A unique national stroke patient pathway pilot puts patient at the centre and tries out various incentives to make the pathway better.
The Estonian Health Insurance Fund (EHIF) took a big leap towards value-based healthcare as they started a national stroke patient pathway pilot involving 4 out of 6 hospitals in Estonia providing acute stroke care. How did this project get started? What has been successful so far? And most important, what are the lessons learned? We asked EHIF’s Head of Specialist Care Department Tiina Sats, Innovation Lead Kitty Kubo and Project Manager Rõõt Palmiste.
“The goal of the Stroke Patient Pathway Pilot is to improve patients’ quality of life through developing more integrated care pathway from the patient’s view. The Pilot contains of three major parts – various development projects that four hospitals are leading, for the first time we are starting to measure patient reported outcomes, and testing a new, bundled payment model for the whole stroke care pathway.” – commented Maivi Parv, Member of Management Board, EHIF in a press release on 21th August.
How did you get the idea for this pilot? Why was ischemic stroke chosen?
In 2018, the Association of Neurologists came forward to the Ministry of Social Affairs and the Estonian Health Insurance Fund (EHIF) with problems in stroke care. Two main issues were raised by the specialists: Firstly, the lack of agreement on the transport of acute stroke patients, i.e. that ambulances didn’t transport patients to the right hospitals with stroke units and centres, but instead also to rural hospitals with no stroke units. Secondly, the rehabilitation and other follow-up care of stroke patients was insufficient.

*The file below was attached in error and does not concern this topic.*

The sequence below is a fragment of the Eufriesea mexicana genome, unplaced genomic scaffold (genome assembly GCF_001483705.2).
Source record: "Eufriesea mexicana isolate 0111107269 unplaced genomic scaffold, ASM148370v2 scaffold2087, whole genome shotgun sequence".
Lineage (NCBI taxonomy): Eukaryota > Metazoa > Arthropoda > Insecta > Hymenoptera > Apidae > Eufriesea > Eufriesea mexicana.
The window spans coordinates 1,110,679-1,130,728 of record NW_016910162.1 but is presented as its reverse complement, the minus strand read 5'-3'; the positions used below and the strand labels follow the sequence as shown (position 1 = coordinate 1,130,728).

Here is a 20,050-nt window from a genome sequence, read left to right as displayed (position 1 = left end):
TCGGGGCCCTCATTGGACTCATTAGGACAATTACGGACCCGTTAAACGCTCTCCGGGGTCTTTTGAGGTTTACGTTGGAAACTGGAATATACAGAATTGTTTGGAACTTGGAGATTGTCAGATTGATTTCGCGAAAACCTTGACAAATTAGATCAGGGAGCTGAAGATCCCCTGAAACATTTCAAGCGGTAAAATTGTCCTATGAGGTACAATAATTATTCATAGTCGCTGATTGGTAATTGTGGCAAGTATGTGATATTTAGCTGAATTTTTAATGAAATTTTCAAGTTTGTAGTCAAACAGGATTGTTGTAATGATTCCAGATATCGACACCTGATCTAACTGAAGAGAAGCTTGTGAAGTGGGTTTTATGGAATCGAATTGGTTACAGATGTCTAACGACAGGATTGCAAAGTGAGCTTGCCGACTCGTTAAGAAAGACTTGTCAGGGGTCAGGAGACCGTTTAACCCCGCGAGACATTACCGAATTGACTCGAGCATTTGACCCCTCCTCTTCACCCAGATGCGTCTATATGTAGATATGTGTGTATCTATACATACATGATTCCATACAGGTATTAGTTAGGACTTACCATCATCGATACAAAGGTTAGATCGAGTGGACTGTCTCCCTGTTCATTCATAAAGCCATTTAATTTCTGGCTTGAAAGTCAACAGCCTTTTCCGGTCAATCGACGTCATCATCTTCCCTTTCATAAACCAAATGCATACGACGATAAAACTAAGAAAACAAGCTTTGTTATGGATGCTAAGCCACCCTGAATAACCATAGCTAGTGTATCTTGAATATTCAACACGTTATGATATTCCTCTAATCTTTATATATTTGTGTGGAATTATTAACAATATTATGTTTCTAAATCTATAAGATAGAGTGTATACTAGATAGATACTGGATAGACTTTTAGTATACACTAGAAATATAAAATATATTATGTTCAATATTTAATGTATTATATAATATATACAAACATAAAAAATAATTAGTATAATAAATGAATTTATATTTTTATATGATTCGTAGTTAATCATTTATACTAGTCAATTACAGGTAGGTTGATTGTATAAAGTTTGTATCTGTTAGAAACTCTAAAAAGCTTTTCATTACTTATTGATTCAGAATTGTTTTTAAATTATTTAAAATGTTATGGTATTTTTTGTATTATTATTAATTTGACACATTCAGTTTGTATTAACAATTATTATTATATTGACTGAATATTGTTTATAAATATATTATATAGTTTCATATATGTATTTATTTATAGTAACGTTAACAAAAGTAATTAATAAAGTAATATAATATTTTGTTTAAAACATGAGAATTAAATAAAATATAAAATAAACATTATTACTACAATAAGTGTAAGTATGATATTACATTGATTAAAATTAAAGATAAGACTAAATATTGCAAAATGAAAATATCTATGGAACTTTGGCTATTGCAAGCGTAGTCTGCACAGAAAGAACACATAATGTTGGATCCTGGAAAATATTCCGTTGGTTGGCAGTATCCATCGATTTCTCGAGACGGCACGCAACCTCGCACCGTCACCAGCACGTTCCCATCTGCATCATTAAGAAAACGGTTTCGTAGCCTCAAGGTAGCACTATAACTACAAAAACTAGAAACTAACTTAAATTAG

Ischemic stroke is a disease with big impact in Estonia – about 3.200 people suffer from it each year. The mortality of patients within one month after the stroke is approximately 20%, while 45% of the stroke patients who survive will continue their lives with a functional disability of some degree. Due to high disease burden and its fragmented and complicated care pathway, we at EHIF chose ischemic stroke for the first patient pathway pilot project. The aim was to gain deeper understanding to the patients’ side of the story instead of only hearing about the problems from the care providers perspective.
Since the initial proposal to develop the stroke patients’ care came from the specialists, we captured the momentum to start a big national pilot. We realised that the opportunity to act was now as the stakeholders were already onboard and committed to the goal of creating better quality of life for the stroke patient.
How did the pilot get started?
First, we needed to gain clear understanding of the situation and what the better pathway might be. Our goal from day one was to put patient at the centre. Through the discussion we tried to get an understanding what was problematic from the patients’ view. We engaged service designers and interviewed patients and specialists.